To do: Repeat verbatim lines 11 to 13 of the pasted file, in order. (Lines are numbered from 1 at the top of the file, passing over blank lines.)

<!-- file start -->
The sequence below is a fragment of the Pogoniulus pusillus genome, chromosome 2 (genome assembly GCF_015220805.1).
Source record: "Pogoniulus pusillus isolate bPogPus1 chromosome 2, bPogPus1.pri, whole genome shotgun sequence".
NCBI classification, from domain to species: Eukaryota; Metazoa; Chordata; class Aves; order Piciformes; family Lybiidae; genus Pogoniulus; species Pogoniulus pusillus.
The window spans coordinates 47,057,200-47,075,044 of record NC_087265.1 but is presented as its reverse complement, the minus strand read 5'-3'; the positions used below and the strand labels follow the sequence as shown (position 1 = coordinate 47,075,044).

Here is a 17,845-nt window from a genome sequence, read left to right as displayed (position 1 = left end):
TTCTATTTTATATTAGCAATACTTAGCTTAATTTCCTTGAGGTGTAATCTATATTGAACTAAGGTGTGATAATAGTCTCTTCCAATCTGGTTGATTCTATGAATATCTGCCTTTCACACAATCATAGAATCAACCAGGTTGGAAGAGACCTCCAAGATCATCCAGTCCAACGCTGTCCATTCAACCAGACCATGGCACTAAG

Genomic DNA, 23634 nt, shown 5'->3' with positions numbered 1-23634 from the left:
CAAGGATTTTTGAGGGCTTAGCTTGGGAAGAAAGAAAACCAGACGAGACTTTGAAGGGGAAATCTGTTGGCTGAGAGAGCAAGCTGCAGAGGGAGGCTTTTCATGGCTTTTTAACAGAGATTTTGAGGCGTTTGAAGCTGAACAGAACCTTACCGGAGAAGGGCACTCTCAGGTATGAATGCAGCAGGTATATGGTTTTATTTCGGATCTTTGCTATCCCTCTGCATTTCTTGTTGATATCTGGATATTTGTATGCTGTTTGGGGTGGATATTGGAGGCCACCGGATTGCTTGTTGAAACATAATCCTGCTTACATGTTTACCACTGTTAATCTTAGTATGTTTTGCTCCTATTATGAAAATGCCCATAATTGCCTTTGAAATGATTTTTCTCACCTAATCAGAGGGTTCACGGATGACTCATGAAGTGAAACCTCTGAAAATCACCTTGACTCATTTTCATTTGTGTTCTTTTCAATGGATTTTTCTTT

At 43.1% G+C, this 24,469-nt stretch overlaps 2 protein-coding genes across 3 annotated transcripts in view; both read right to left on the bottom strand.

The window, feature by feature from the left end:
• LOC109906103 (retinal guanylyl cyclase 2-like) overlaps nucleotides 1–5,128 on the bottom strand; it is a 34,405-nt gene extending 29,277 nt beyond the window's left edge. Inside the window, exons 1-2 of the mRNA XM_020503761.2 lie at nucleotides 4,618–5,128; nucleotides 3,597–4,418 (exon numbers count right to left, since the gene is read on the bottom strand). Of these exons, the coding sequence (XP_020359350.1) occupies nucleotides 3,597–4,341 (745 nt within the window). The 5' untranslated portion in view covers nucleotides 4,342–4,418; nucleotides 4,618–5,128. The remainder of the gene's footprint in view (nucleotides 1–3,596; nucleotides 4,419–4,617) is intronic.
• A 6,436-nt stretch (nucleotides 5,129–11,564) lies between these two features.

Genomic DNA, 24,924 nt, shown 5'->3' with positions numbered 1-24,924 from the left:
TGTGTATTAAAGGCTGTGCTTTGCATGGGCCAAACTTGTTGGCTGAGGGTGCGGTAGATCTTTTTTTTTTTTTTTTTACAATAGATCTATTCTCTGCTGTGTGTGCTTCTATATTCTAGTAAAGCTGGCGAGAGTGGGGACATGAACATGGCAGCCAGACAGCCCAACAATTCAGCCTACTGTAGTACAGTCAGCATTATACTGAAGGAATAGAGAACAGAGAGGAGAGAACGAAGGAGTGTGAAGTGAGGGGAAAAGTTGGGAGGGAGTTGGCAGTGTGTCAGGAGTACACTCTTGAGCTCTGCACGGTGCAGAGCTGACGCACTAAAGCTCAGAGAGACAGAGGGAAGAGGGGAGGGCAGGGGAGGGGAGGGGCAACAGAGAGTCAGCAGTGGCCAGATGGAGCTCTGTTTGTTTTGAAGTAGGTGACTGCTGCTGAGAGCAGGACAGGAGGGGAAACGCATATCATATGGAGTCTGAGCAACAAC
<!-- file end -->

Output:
• LOC109906103 (retinal guanylyl cyclase 2-like) overlaps nucleotides 1–5,128 on the bottom strand; it is a 34,405-nt gene extending 29,277 nt beyond the window's left edge. Inside the window, exons 1-2 of the mRNA XM_020503761.2 lie at nucleotides 4,618–5,128; nucleotides 3,597–4,418 (exon numbers count right to left, since the gene is read on the bottom strand). Of these exons, the coding sequence (XP_020359350.1) occupies nucleotides 3,597–4,341 (745 nt within the window). The 5' untranslated portion in view covers nucleotides 4,342–4,418; nucleotides 4,618–5,128. The remainder of the gene's footprint in view (nucleotides 1–3,596; nucleotides 4,419–4,617) is intronic.
• A 6,436-nt stretch (nucleotides 5,129–11,564) lies between these two features.

Genomic DNA, 24,924 nt, shown 5'->3' with positions numbered 1-24,924 from the left: